So first of all, what are manners? I mean, if we are to have some, it probably would be a good idea to figure out what on earth we are supposed to have, right?
Well, when we first think of manners, the first thing that pops with a elegant ring into our well trained mind is table manners.
~Ask for someone to pass you the bread instead of reaching across the table for it.
~You place your napkin in your lap when you eat.
~In higher class setting, you eat the salad with a different fork than the one you will use for the main dish.
Stuff like that. Simple easy things of table etiquette that are practiced world-wide.
There are other applications of manners, not associated with the table, that are also widespread in their acceptance.
~Shake hands when greeting someone.
~Look people in the eye when you talk to them.
~Don't interrupt when someone else is speaking.
Why? Why are things that are so simple and so menial accepted worldwide with one consensus as proper and orderly?
I did some looking around, and found this definition of manners.
"In sociology, manners are the unenforced standards of conduct which demonstrate that a person is proper, polite, and refined. They are like laws in that they codify or set a standard for human behavior, but they are unlike laws in that there is no formal system for punishing transgressions, the main informal "punishment" being social disapproval. They are a kind of norm."
So, manners are the norm on how we are supposed to act, at the risk of being "socially disapproved". As Christians, social status means about as much to us as who won the ball game last Friday.
So, since we really couldn't care less about what the world thinks of us, should we ditch all worldly mannerisms, and show that we are free from their heathen standards and under Christ's headship solely?
Spit in someones face why don't we! Slap them! Interrupt them! We are free from sinful humans standards!
We know that isn't an option, we know that we are to act better than that, although not for the same reasons that other people do.
So if we don't do it because then people accept us, why do we do it?
Well, you say, its about treating others in way that shows them honor and respect as another human being.-
Ah, now we are getting somewhere.
So manners aren't just a set of rules in-and-among themselves, but are based on some guiding principles that affect how we treat people.
As Christians, this should sound awfully familiar.
Mat 22:37-39 Jesus said unto him, Thou shalt love the Lord thy God with all thy heart, and with all thy soul, and with all thy mind. This is the first and great commandment. And the second is like unto it, Thou shalt love thy neighbour as thyself.
So, we are supposed to treat others as we want to be treated. That sounds like a much more Biblical reason to treat people well, than just so we will have "social approval".
*sigh, rolling eyes*
"Social approval" annoys me.
Anyway, since Christ is our role model for all of life, we use him for an example for how we treat people. He was perfect, in all that he said and did, so we can therefore deduce however he treated people and acted was how we are supposed to act. He certainly didn't do what he did just because he wanted to be socially acceptable. In fact, just about everything he did wasn't. Therefore, we shouldn't either. We need a good ground for why we do things, not just because everybody else does.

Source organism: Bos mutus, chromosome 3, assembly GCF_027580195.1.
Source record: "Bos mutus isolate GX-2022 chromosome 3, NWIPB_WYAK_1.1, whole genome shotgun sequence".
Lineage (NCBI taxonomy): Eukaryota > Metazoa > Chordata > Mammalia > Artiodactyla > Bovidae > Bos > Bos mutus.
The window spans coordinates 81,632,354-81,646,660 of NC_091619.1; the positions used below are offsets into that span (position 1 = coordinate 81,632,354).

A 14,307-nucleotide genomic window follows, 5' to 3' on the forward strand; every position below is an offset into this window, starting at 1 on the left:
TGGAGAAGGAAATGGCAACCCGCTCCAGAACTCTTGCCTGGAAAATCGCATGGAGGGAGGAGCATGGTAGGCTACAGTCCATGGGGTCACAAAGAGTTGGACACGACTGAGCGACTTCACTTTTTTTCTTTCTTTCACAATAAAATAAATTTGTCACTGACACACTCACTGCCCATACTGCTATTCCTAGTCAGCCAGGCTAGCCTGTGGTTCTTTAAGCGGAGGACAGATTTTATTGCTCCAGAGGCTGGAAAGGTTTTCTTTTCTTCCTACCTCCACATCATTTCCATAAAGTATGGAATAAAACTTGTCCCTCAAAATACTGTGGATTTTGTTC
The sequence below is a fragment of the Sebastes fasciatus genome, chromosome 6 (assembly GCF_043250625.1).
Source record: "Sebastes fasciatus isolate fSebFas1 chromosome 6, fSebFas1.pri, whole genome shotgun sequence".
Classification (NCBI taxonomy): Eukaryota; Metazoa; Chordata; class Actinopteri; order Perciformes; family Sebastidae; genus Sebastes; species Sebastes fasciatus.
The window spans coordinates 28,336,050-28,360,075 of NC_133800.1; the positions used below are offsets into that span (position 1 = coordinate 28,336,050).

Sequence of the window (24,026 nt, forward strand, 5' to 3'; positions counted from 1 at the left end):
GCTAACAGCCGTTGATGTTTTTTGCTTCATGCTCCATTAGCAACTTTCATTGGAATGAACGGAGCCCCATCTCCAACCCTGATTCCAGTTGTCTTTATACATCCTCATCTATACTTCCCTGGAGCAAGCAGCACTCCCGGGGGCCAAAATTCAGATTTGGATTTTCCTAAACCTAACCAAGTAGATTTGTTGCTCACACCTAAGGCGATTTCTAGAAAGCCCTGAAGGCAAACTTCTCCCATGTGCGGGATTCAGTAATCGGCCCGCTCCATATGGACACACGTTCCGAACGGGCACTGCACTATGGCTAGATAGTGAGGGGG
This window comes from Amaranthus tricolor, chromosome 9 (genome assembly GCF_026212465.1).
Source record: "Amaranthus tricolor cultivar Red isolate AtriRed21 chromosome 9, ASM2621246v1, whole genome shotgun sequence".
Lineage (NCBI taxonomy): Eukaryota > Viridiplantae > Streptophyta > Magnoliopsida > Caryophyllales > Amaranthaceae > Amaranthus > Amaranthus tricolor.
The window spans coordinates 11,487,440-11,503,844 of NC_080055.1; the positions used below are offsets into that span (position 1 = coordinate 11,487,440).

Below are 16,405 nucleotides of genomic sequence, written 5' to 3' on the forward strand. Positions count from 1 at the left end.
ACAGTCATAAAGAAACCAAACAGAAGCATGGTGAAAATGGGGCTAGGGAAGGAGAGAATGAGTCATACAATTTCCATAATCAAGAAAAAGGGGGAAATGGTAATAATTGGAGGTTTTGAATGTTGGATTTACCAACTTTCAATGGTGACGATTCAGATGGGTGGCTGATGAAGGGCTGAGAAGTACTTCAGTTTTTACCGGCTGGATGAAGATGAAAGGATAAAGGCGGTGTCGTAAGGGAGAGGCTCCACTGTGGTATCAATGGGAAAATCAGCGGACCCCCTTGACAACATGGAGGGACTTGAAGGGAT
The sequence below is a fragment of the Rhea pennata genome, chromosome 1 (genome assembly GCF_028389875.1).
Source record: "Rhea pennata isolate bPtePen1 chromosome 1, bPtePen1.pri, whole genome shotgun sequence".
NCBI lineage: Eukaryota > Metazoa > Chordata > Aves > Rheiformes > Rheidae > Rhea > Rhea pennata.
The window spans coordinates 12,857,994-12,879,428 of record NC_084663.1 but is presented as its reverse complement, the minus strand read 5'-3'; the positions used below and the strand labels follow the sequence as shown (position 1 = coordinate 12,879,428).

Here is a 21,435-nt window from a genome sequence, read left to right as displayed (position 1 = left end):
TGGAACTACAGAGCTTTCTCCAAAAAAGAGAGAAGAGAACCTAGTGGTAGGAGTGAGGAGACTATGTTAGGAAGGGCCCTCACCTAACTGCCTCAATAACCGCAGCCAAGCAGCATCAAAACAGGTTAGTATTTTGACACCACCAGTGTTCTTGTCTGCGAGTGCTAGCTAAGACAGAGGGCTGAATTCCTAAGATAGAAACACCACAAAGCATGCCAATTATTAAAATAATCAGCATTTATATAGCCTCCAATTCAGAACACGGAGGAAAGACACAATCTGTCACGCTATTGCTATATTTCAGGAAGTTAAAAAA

So now that we have a foundation to base things off of, we can move ahead.
We respect people because Christ would. We honor people because Christ would. We show preference to other people because Christ would.
How about table manners? Would Christ have table manners? Is eating with the right fork doing as Jesus would do? He broke the eating commands of the day by not washing his hands before he ate. ( I personally follow Jesus' choice in that moment quite frequently. :) )
Are we supposed to *bow* to these worldly standards that the world has set up?
I would make the case that based on the principle of honoring others, if they expect a high level of etiquette, do it. If they don't, don't. In one sense, go with the flow. I think think this is what Paul was talking about in 1 Corinthians 9.
For though I be free from all men, yet have I made myself servant unto all, that I might gain the more.
And unto the Jews I became as a Jew, that I might gain the Jews; to them that are under the law, as under the law, that I might gain them that are under the law;
To them that are without law, as without law, (being not without law to God, but under the law to Christ,) that I might gain them that are without law.
To the weak became I as weak, that I might gain the weak: I am made all things to all men, that I might by all means save some.
And this I do for the gospel's sake, that I might be partaker thereof with you.
So Paul is saying to, to a certain extent for the purpose of relating and sharing the gospel, to do as others do. I'm not saying this applies by wearing skimpy clothes and tattoos because the world does. If it is taboo to Christ, it doesn't matter if they do it or not. What he is referring to here is these small things like table manners, greeting etiquette, etc., and similar things that to them, show them that you respect their preferences, and do not insist on doing things your own way.
So, treat others as Christ would treat you. Prefer one another in life.
That folks, is good manners.